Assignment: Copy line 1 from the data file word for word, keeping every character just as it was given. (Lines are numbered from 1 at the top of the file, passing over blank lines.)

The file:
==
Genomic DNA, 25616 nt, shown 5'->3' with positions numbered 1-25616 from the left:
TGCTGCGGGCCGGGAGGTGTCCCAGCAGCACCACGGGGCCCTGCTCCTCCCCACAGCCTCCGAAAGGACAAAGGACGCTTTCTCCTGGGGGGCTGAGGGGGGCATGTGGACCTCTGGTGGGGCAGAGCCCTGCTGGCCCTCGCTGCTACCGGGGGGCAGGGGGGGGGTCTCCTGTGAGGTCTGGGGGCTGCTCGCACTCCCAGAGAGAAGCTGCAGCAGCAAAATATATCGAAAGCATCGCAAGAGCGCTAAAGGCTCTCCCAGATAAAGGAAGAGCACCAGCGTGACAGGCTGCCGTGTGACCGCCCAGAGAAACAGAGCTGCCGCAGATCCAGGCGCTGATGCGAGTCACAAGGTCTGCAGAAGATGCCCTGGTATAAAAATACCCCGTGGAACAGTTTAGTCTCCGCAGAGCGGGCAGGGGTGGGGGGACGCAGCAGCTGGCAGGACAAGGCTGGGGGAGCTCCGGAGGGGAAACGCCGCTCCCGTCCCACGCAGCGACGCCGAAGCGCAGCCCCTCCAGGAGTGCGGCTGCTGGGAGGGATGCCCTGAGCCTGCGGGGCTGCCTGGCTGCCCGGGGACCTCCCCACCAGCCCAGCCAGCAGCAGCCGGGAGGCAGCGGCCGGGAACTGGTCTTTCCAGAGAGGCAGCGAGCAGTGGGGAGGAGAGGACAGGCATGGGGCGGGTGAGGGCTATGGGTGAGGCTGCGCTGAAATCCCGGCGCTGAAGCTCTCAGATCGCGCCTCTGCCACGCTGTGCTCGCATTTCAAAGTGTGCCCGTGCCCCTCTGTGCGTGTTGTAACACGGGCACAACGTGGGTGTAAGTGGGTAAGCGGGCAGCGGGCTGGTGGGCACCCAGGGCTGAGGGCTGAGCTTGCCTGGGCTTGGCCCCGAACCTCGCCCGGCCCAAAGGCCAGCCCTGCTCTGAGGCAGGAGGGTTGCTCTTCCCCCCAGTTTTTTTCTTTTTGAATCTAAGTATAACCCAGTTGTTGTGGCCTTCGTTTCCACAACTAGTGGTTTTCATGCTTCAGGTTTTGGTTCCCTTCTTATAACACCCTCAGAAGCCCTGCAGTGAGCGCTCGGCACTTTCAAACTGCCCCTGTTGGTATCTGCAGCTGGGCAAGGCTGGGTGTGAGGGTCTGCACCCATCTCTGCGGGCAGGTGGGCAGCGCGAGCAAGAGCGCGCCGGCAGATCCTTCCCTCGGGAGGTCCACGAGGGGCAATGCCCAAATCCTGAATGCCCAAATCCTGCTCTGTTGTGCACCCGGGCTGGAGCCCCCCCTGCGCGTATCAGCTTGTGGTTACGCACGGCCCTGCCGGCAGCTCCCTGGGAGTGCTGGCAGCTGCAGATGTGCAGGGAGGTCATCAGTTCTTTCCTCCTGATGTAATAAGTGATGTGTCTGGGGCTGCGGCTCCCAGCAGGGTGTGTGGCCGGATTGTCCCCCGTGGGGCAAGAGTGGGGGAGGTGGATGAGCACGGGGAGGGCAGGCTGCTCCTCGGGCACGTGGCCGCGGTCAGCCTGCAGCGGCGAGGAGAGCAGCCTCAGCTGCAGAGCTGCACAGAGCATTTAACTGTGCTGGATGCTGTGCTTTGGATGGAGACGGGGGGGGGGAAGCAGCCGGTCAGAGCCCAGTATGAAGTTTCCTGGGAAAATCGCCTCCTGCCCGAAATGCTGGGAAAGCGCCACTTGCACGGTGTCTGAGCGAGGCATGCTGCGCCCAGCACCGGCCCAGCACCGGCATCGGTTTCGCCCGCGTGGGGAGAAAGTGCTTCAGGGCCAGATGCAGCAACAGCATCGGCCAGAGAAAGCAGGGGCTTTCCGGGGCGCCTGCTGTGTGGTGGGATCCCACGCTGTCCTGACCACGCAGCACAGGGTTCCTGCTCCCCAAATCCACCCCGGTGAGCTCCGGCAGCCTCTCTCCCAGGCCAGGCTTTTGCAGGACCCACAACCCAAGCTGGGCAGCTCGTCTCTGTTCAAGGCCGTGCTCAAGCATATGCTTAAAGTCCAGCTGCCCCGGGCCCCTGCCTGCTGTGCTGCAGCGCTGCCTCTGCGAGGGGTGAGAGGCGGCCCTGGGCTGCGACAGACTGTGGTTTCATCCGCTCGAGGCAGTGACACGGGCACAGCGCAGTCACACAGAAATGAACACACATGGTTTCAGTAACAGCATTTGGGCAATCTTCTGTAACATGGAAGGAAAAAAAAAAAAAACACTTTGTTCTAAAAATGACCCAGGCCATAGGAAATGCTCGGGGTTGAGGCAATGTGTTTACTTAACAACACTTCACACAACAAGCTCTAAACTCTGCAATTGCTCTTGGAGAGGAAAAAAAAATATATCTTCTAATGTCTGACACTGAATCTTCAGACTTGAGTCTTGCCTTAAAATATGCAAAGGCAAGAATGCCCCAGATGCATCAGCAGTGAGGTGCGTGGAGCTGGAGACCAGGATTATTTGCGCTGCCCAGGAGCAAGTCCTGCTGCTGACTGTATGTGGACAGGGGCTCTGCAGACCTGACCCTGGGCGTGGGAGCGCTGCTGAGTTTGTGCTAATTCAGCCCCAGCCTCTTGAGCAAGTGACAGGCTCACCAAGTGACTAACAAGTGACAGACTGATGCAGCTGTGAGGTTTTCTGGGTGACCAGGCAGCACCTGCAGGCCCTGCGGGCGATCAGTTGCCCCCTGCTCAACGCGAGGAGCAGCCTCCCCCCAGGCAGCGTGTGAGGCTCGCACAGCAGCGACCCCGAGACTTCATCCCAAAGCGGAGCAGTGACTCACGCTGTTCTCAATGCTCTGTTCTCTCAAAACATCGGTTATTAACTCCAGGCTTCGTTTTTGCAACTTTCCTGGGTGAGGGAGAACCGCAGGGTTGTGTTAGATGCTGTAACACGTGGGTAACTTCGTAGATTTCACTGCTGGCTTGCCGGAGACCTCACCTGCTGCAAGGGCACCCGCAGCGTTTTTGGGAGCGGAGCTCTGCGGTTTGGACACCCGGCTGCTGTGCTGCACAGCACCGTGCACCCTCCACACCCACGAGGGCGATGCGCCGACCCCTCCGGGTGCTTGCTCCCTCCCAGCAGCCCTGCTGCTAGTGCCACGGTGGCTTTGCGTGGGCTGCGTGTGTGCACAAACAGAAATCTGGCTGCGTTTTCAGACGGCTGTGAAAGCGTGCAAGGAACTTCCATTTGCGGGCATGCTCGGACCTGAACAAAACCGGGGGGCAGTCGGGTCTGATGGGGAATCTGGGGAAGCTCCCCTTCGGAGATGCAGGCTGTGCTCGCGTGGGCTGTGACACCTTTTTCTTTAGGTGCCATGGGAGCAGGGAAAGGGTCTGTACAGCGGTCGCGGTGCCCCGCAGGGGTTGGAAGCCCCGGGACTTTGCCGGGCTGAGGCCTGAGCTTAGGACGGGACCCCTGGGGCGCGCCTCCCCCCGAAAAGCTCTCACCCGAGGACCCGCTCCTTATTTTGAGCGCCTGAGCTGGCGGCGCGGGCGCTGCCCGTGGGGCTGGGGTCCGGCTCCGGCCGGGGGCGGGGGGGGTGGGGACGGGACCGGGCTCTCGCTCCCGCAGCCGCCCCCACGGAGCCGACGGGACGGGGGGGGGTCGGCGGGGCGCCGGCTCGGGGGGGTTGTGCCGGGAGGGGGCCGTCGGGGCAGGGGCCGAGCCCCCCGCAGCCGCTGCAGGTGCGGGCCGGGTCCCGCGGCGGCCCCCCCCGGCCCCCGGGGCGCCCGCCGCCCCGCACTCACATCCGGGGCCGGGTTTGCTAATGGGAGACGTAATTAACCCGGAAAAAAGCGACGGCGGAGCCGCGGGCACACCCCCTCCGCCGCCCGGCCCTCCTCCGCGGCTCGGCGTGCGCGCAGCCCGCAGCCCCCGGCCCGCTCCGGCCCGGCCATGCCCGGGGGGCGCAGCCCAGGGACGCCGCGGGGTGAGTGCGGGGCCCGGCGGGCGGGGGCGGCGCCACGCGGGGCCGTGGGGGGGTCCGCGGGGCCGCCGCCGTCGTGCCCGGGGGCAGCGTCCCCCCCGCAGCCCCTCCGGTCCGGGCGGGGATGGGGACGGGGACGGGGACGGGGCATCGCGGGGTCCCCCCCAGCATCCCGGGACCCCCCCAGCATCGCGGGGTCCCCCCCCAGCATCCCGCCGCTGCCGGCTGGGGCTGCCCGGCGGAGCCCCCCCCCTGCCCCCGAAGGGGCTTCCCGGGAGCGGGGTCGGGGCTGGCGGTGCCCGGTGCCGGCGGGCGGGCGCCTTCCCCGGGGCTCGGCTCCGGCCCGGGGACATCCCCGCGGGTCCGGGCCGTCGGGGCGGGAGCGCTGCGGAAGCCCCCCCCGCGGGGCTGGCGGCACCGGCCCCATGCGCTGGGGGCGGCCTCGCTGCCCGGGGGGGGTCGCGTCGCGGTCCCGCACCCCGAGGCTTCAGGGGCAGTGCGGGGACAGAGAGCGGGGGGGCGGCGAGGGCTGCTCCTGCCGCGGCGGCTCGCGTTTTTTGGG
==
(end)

Genomic DNA, 25616 nt, shown 5'->3' with positions numbered 1-25616 from the left: